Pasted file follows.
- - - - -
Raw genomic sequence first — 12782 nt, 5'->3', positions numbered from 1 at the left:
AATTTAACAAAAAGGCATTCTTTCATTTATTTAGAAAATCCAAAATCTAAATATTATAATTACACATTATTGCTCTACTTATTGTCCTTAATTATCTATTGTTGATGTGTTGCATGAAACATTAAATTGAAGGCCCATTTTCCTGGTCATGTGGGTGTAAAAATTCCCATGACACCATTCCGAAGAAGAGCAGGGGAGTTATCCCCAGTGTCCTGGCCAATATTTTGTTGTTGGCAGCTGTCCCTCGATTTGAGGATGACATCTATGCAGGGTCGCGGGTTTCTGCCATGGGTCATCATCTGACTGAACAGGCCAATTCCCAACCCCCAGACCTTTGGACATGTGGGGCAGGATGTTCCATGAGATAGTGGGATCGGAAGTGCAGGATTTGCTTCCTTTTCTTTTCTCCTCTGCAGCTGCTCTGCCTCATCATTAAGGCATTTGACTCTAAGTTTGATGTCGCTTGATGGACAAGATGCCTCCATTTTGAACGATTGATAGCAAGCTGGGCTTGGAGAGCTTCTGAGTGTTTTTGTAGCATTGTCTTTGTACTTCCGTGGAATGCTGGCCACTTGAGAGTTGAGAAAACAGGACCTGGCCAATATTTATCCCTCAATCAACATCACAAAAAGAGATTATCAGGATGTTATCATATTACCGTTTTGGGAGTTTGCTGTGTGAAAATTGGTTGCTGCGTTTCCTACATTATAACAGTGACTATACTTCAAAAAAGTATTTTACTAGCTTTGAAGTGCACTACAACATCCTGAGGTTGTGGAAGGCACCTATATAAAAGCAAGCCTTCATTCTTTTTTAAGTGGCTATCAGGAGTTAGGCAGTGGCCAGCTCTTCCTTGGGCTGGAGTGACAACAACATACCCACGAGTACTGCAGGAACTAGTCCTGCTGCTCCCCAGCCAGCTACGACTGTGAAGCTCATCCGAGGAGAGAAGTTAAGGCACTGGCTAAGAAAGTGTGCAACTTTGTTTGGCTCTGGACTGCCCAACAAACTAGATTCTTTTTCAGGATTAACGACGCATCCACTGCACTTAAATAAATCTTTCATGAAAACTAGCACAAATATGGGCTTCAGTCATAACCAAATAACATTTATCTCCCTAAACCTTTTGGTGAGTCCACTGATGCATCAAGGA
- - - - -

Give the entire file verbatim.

Raw genomic sequence first — 12782 nt, 5'->3', positions numbered from 1 at the left:
AATTTAACAAAAAGGCATTCTTTCATTTATTTAGAAAATCCAAAATCTAAATATTATAATTACACATTATTGCTCTACTTATTGTCCTTAATTATCTATTGTTGATGTGTTGCATGAAACATTAAATTGAAGGCCCATTTTCCTGGTCATGTGGGTGTAAAAATTCCCATGACACCATTCCGAAGAAGAGCAGGGGAGTTATCCCCAGTGTCCTGGCCAATATTTTGTTGTTGGCAGCTGTCCCTCGATTTGAGGATGACATCTATGCAGGGTCGCGGGTTTCTGCCATGGGTCATCATCTGACTGAACAGGCCAATTCCCAACCCCCAGACCTTTGGACATGTGGGGCAGGATGTTCCATGAGATAGTGGGATCGGAAGTGCAGGATTTGCTTCCTTTTCTTTTCTCCTCTGCAGCTGCTCTGCCTCATCATTAAGGCATTTGACTCTAAGTTTGATGTCGCTTGATGGACAAGATGCCTCCATTTTGAACGATTGATAGCAAGCTGGGCTTGGAGAGCTTCTGAGTGTTTTTGTAGCATTGTCTTTGTACTTCCGTGGAATGCTGGCCACTTGAGAGTTGAGAAAACAGGACCTGGCCAATATTTATCCCTCAATCAACATCACAAAAAGAGATTATCAGGATGTTATCATATTACCGTTTTGGGAGTTTGCTGTGTGAAAATTGGTTGCTGCGTTTCCTACATTATAACAGTGACTATACTTCAAAAAAGTATTTTACTAGCTTTGAAGTGCACTACAACATCCTGAGGTTGTGGAAGGCACCTATATAAAAGCAAGCCTTCATTCTTTTTTAAGTGGCTATCAGGAGTTAGGCAGTGGCCAGCTCTTCCTTGGGCTGGAGTGACAACAACATACCCACGAGTACTGCAGGAACTAGTCCTGCTGCTCCCCAGCCAGCTACGACTGTGAAGCTCATCCGAGGAGAGAAGTTAAGGCACTGGCTAAGAAAGTGTGCAACTTTGTTTGGCTCTGGACTGCCCAACAAACTAGATTCTTTTTCAGGATTAACGACGCATCCACTGCACTTAAATAAATCTTTCATGAAAACTAGCACAAATATGGGCTTCAGTCATAACCAAATAACATTTATCTCCCTAAACCTTTTGGTGAGTCCACTGATGCATCAAGGA